Insects have an established history within folklore and mythology. Butterflies, bees, scarabs and other bugs have become symbolic markers of rebirth, purity, life and death. The firefly, with its enchanting light is no exception. In ancient Amazonian mythology, firefly light came from the gods and provided hope and guidance (Kritsky & Cherry, 2000). And in Japanese legend, two species of firefly, the Genji-hotaru and the Heike-hotaru, are associated with the ghosts of the Minamoto warriors and the Taira warriors. Each year in Japan several viewing festivals start up during the month of June to see the “battle of the fireflies.” Fireflies, in ancient times, were also believed to offer universal remedies, counteracting poison and driving away evil (Davis, 2008).
It’s no surprise that in modern times, we still draw from the inspiration and curiosity of the firefly’s flickering radiance. As a result, fireflies continue to fulfill their legendary roles, not quite literally, but they presently hold an important position within guidance in healing. Popularly, luciferin, the magic behind the firefly’s glow, has been used in cancer research. Scientists use the methodology behind the luciferin-luciferase relationship to study cancer metastasis and tumor growth.
But the importance of luciferin is not limited to the study of cancer. Engineers at MIT are using the glowing concept to turn plants into natural lamps. Rather than genetically altering a plant, making it capable of luciferase expression, the researchers at the Strano Lab at MIT are using nanoparticles packed with the chemical components necessary to carry out the luciferin-luciferase reaction. And so far, the team has been successful in adapting this technology in several plant types (Trafton, 2017).
While glowing plants have the potential to benefit the world, relieving us of some aspects of energy dependence, it has also allowed researchers to visualize plant reactions to certain stimulation. Back in 2000 plant geneticist Janet Braam used this iconic chemical relationship to study plants’ reactions to human touch (Riley, 2000).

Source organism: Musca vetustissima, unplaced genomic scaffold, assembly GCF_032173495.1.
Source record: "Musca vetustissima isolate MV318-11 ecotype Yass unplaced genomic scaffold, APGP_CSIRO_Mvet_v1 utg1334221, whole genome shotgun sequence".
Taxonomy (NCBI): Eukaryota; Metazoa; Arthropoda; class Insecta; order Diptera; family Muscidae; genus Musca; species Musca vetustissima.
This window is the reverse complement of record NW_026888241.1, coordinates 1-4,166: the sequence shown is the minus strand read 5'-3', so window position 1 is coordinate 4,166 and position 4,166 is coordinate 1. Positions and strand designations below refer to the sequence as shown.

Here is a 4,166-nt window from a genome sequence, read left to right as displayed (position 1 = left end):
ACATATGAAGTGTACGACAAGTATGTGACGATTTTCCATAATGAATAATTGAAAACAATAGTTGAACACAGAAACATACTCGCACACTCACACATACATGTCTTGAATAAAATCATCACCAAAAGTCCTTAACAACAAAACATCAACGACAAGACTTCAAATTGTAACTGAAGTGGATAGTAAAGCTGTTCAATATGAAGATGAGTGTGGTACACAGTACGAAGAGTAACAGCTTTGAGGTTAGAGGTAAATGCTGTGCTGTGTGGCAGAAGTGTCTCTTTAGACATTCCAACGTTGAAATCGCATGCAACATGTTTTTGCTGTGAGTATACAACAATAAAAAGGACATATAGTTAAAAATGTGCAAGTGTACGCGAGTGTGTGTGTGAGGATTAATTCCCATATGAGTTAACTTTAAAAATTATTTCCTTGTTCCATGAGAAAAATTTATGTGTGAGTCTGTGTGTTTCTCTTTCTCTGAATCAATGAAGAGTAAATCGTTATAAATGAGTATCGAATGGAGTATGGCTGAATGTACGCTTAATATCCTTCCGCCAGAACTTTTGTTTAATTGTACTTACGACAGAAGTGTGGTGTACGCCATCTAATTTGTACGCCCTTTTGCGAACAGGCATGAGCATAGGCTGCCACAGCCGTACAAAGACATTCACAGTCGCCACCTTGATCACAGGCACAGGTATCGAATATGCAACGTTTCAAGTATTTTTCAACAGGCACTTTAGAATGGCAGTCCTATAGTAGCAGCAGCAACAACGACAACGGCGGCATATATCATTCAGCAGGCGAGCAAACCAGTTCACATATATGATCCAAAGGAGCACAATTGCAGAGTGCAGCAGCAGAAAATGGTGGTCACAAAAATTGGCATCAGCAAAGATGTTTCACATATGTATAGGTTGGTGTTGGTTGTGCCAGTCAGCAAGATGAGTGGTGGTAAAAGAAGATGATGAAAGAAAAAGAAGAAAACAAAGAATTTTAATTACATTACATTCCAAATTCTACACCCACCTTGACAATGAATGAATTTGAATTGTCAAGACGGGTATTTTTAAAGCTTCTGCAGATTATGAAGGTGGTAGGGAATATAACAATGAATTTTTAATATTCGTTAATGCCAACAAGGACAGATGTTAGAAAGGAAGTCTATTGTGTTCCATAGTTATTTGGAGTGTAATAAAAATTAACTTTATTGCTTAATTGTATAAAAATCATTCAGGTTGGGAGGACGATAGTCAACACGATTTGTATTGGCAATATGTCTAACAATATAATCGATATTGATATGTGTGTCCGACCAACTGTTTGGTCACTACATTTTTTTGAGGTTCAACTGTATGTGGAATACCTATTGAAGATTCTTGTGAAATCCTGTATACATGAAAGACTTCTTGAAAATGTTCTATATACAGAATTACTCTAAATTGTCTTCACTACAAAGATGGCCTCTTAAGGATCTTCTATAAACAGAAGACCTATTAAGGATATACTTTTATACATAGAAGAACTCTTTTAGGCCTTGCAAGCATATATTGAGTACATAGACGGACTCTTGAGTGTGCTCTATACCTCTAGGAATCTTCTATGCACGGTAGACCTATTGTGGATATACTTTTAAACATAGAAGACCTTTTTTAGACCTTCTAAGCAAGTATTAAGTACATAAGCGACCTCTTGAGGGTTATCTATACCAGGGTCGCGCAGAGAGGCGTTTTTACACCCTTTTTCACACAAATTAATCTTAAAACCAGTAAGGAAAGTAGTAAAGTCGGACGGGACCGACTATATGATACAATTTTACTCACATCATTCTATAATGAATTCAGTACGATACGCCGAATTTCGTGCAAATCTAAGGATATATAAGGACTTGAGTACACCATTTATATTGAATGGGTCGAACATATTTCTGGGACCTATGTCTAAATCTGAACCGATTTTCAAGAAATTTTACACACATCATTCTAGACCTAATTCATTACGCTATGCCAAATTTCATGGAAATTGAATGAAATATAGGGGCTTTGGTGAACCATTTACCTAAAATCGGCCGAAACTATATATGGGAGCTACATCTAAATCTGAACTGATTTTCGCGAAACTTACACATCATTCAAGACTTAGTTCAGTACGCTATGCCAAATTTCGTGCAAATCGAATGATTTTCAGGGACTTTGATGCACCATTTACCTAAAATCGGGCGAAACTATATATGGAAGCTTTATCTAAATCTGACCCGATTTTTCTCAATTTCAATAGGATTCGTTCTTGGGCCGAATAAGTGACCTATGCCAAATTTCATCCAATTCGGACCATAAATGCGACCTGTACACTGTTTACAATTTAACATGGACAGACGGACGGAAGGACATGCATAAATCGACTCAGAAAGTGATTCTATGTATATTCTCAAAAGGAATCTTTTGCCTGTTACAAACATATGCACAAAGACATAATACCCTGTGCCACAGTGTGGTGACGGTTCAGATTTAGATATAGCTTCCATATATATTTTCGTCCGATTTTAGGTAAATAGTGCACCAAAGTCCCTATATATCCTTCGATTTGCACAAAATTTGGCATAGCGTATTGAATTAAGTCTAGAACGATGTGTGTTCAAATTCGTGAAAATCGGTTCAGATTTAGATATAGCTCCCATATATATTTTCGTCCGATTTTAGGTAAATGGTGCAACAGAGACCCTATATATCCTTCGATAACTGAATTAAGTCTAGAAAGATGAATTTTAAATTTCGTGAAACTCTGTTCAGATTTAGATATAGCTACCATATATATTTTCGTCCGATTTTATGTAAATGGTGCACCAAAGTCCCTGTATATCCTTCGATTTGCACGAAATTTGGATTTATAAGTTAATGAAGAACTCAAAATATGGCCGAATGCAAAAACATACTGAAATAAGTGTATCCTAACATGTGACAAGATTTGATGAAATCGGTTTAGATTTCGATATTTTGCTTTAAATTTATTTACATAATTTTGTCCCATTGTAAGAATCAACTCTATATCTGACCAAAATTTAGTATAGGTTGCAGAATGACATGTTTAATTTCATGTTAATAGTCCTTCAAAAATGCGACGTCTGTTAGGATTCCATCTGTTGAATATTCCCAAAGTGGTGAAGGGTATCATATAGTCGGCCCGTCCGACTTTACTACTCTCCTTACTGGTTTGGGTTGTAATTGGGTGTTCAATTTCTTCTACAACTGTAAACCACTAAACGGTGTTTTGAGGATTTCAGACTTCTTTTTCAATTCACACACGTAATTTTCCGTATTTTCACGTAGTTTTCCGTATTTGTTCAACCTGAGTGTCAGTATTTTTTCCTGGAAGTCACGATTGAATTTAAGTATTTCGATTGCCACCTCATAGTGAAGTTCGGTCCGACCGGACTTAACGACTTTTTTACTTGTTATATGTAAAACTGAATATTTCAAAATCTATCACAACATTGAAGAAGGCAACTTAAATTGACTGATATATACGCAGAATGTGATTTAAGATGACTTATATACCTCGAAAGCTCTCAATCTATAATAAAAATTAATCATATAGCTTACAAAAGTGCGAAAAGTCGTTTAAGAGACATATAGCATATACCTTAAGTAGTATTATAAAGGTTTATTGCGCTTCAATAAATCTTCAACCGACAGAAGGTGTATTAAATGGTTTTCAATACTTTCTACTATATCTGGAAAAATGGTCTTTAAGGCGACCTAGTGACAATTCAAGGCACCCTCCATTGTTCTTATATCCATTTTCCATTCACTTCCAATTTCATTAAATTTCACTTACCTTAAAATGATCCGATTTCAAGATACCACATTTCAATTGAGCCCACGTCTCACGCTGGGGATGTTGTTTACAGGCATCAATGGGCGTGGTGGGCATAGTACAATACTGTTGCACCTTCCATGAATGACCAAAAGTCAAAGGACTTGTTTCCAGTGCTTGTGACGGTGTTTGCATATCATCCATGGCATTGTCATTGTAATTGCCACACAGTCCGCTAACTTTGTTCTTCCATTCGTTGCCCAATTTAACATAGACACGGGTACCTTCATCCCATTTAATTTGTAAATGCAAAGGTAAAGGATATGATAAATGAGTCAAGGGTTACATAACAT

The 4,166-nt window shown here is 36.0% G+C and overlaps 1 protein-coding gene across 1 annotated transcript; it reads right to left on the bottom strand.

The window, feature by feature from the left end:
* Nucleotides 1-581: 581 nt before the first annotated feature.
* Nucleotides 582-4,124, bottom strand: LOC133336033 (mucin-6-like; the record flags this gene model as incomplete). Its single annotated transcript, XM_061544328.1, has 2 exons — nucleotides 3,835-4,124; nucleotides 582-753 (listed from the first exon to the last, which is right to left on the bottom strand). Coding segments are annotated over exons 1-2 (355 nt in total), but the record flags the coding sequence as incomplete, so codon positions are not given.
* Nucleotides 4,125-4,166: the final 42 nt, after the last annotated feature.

Braam’s early studies showed evidence that regular human touch could negatively stunt the growth of certain plants. To further her research on this topic, she incorporated the glowing mechanism with plant “touch genes.” When a plant was touched, it glowed where it was touched. Further, she observed that over time, other areas of the plant glowed causing her to suspect that the “information” traveled through other areas of the plants switching on those “touch genes” (Riley, 2000).
There are countless studies that have used this marvelous mechanism. The mysticism of these glowing creatures, along with many other bioluminescent organisms continues to inspire our curiosity and guide us on a path of unimaginable discovery.
Davis, F. H. (2008). Myths and Legends of Japan. Moskva: “T︠s︡entrpoligraf”.
Hooper, R. (2013, April 14). Casting a little light on fireflies. The Japan Times. Retrieved February 6, 2018, from https://www.japantimes.co.jp/news/2013/04/14/national/science-health/casting-a-little-light-on-fireflies/#.WnoTIK6nG01
Inagaki, Y., Fujioka, M., Kanzaki, S., Watanabe, K., Oishi, N., Itakura, G., . . . Ogawa, K. (2016). Sustained Effect of Hyaluronic Acid in Subcutaneous Administration to the Cochlear Spiral Ganglion. Plos One,11(4). doi:10.1371/journal.pone.0153957
Kritsky, G., & Cherry, R. H. (2000). Insect mythology. San Jose: Writers Club Press.
Riley, C. (2000, May 17). Glowing plants reveal touch sensitivity. BBC News. Retrieved February 06, 2018, from http://news.bbc.co.uk/2/hi/science/nature/751069.stm
Trafton, A. (2017, December 12). Engineers create plants that glow. Retrieved February 06, 2018, from http://news.mit.edu/2017/engineers-create-nanobionic-plants-that-glow-1213
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